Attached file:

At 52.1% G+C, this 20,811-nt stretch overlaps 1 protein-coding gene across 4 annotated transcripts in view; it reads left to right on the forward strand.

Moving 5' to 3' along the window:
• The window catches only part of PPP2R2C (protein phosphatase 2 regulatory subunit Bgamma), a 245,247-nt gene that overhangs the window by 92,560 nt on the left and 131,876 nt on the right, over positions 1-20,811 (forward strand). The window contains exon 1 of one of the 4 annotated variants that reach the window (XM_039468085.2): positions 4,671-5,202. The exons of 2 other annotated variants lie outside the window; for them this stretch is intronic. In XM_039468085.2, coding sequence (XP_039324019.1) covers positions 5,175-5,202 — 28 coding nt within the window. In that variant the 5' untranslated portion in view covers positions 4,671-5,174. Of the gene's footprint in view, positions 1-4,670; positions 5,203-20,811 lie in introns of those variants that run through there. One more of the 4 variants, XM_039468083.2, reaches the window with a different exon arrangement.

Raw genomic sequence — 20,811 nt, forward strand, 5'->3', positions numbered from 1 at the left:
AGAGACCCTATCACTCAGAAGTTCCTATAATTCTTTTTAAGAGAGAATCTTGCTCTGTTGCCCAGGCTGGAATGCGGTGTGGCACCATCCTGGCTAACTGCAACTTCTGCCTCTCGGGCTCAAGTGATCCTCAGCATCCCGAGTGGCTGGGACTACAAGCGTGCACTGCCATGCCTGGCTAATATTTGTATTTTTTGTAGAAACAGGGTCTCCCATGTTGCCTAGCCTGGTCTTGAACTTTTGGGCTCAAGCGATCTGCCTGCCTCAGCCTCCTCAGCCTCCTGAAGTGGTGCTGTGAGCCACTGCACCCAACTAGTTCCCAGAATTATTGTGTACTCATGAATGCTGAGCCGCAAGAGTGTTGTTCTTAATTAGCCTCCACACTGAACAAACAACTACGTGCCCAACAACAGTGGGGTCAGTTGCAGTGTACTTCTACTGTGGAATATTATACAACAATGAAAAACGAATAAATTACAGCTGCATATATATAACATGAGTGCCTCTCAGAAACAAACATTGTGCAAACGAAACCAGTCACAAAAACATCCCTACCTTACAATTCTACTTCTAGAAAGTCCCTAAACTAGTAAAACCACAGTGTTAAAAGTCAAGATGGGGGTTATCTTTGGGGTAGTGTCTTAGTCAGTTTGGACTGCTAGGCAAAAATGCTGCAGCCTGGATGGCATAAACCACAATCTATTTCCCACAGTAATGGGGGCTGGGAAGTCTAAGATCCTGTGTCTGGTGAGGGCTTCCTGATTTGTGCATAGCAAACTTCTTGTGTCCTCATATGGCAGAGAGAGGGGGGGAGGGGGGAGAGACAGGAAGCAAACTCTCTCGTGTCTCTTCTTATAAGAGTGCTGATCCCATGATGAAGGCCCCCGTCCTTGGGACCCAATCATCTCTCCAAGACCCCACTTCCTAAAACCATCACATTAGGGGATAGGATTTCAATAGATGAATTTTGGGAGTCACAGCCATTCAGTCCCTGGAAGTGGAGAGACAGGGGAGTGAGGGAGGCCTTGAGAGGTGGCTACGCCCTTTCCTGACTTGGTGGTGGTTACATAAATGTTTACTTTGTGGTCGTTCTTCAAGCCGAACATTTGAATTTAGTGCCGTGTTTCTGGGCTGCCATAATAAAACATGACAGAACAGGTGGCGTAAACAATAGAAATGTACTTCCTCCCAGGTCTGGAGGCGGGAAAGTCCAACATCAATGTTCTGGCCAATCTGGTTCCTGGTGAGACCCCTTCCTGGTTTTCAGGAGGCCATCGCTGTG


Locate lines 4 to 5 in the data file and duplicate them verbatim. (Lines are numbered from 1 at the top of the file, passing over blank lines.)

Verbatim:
Raw genomic sequence — 20,811 nt, forward strand, 5'->3', positions numbered from 1 at the left:
AGAGACCCTATCACTCAGAAGTTCCTATAATTCTTTTTAAGAGAGAATCTTGCTCTGTTGCCCAGGCTGGAATGCGGTGTGGCACCATCCTGGCTAACTGCAACTTCTGCCTCTCGGGCTCAAGTGATCCTCAGCATCCCGAGTGGCTGGGACTACAAGCGTGCACTGCCATGCCTGGCTAATATTTGTATTTTTTGTAGAAACAGGGTCTCCCATGTTGCCTAGCCTGGTCTTGAACTTTTGGGCTCAAGCGATCTGCCTGCCTCAGCCTCCTCAGCCTCCTGAAGTGGTGCTGTGAGCCACTGCACCCAACTAGTTCCCAGAATTATTGTGTACTCATGAATGCTGAGCCGCAAGAGTGTTGTTCTTAATTAGCCTCCACACTGAACAAACAACTACGTGCCCAACAACAGTGGGGTCAGTTGCAGTGTACTTCTACTGTGGAATATTATACAACAATGAAAAACGAATAAATTACAGCTGCATATATATAACATGAGTGCCTCTCAGAAACAAACATTGTGCAAACGAAACCAGTCACAAAAACATCCCTACCTTACAATTCTACTTCTAGAAAGTCCCTAAACTAGTAAAACCACAGTGTTAAAAGTCAAGATGGGGGTTATCTTTGGGGTAGTGTCTTAGTCAGTTTGGACTGCTAGGCAAAAATGCTGCAGCCTGGATGGCATAAACCACAATCTATTTCCCACAGTAATGGGGGCTGGGAAGTCTAAGATCCTGTGTCTGGTGAGGGCTTCCTGATTTGTGCATAGCAAACTTCTTGTGTCCTCATATGGCAGAGAGAGGGGGGGAGGGGGGAGAGACAGGAAGCAAACTCTCTCGTGTCTCTTCTTATAAGAGTGCTGATCCCATGATGAAGGCCCCCGTCCTTGGGACCCAATCATCTCTCCAAGACCCCACTTCCTAAAACCATCACATTAGGGGATAGGATTTCAATAGATGAATTTTGGGAGTCACAGCCATTCAGTCCCTGGAAGTGGAGAGACAGGGGAGTGAGGGAGGCCTTGAGAGGTGGCTACGCCCTTTCCTGACTTGGTGGTGGTTACATAAATGTTTACTTTGTGGTCGTTCTTCAAGCCGAACATTTGAATTTAGTGCCGTGTTTCTGGGCTGCCATAATAAAACATGACAGAACAGGTGGCGTAAACAATAGAAATGTACTTCCTCCCAGGTCTGGAGGCGGGAAAGTCCAACATCAATGTTCTGGCCAATCTGGTTCCTGGTGAGACCCCTTCCTGGTTTTCAGGAGGCCATCGCTGTG